Noor Azimah further emphasised succeeding in the programme would mean mastering in the English language especially the Maths and Science subjects, which could assist in students’ future employability.
“In employment, when you are proficient in core subjects such as Maths and Science, you are more analytical, you tend to have a better chance in securing a job,” she explained.
By implementing DLP, she shared that other ASEAN countries are also looking up to Malaysia in terms of its implementation boosting the English standards in both the schools and in the working world.
In addition, she adds the HIP which was introduced in all schools – has made the schooling environment more conducive for students to practice English outside of a classroom setting.
“Other (ASEAN) countries are looking up to us. They were amazed with our previous progress (PPSMI), but were somehow let down to see it being abolished.
“So with these new programmes, we must make it a success,” she expressed.
When asked on her hopes and aspirations of DLP, she expressed, “As a parent, I think DLP has come a long way and we hope that teachers will not fall back into their comfort zone – revert teaching Maths and Science in Bahasa Malaysia – because we as a nation cannot afford it,” she concludes.
Everyone Involved In DLP Must Act As Advocates Of The Programme
Echoing Noor Azimah’s stance, Infrastructure University Kuala Lumpur (IUKL) Department of Linguistic Studies, Head, Pramita Kaur Sidhu, agrees DLP is a necessity and shares with us how students will reap benefits of the programme.
“Personally, I feel that DLP is beneficial to students as it helps students develop their general academic performance in reading, writing, listening and speaking in two different languages.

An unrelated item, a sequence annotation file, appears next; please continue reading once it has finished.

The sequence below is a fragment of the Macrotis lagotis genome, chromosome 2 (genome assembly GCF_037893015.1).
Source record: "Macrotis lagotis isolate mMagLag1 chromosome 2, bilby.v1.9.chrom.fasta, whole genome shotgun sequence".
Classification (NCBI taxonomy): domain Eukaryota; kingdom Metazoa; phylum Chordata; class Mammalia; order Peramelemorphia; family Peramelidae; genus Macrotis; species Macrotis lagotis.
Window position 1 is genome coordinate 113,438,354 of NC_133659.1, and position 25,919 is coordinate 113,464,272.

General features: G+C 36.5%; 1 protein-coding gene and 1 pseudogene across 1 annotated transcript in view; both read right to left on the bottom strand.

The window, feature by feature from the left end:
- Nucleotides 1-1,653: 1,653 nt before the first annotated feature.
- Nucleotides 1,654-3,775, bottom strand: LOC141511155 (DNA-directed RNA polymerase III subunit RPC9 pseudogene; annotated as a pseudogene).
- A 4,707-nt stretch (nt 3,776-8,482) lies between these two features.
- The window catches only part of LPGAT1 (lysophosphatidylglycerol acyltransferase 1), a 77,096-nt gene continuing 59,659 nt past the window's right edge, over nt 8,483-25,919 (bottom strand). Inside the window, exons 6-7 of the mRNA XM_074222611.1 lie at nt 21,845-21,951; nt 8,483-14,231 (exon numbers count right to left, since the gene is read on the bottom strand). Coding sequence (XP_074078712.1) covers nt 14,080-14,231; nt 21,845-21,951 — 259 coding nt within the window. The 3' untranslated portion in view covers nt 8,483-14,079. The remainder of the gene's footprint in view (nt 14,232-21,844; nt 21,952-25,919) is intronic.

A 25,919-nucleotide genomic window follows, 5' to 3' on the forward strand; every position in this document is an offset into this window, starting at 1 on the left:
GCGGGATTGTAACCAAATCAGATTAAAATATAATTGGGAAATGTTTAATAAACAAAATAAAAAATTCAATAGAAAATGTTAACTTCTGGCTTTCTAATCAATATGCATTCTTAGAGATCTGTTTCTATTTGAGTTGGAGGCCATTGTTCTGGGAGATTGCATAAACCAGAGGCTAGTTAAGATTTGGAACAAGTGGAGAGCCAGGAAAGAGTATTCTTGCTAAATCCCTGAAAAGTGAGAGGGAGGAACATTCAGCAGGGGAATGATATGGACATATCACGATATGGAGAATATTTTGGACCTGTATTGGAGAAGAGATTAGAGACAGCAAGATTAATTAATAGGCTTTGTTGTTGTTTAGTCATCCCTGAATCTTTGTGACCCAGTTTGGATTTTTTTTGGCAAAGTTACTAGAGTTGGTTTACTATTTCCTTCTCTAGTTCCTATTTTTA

“It gives an edge to students in the increasingly globalised world we live in today,” she stated.
But would she call the implementation a successful one thus far? Pramita notes that the programme is promising.
“The programme is promising and can prove to be a success if respective authorities design and develop appropriate curriculum materials and resources, as well as implement and provide ongoing support for language immersion for programme administrators, trained teachers, parents and students,” she justified.
However, if the implementation does not go in-sync with its initial plans, she is concerned that it might create an academic disparity and widen the existing gap between rural and urban schools.
She also highlights that people who are involved in the programme act as advocates to create more awareness about it – with parents being the most vital in this regard.
“Malaysian parents who want their school-going children to have better cognitive flexibility and greater acceptance, appreciation and respect for other languages, cultures and races – this is an important element that Malaysians are in need for!,” she exclaimed.
Pramita adds, in this day and age, English and student employability in the future both correlates strongly with one another.
“There is an increasing involvement in the global economy, from international businesses to diplomatic corporations – English is one of the key elements.
“So, with an increased proficiency in English, it will most definitely increase students’ possibility of employment in the future,” she opined.
Aside using English in the classroom through the help of DLP, Pramita also gave her suggestions on how students can participate and immerse themselves more into the language.
“Start a group or an agreement among friends to speak in only English at specific times or on a specific day of the week.
“Also, read English language magazines, blogs, comics, or even novels more frequently,” she suggests, reminding that without practice, nothing can come into perfection.
Lastly, while the success in implementing language programmes would add to new milestones for the nation, Pramita highlights what she thinks is a key ingredient missing in cultivating our nation to become more proficient in the English language.
“Malaysians’ attitude of false stereotyping and fabricated ethnocentrism is what hinders us from mastering the English language,” she stressed.
Based on the EF English Proficiency Index (EF EPI) 2015, Malaysia is ranked 14th out of 70 countries in terms of English proficiency.
This is a great achievement as the only other Asian nation apart from us is Singapore (12th), with Malaysia’s average adult English proficiency being in the High Proficiency band.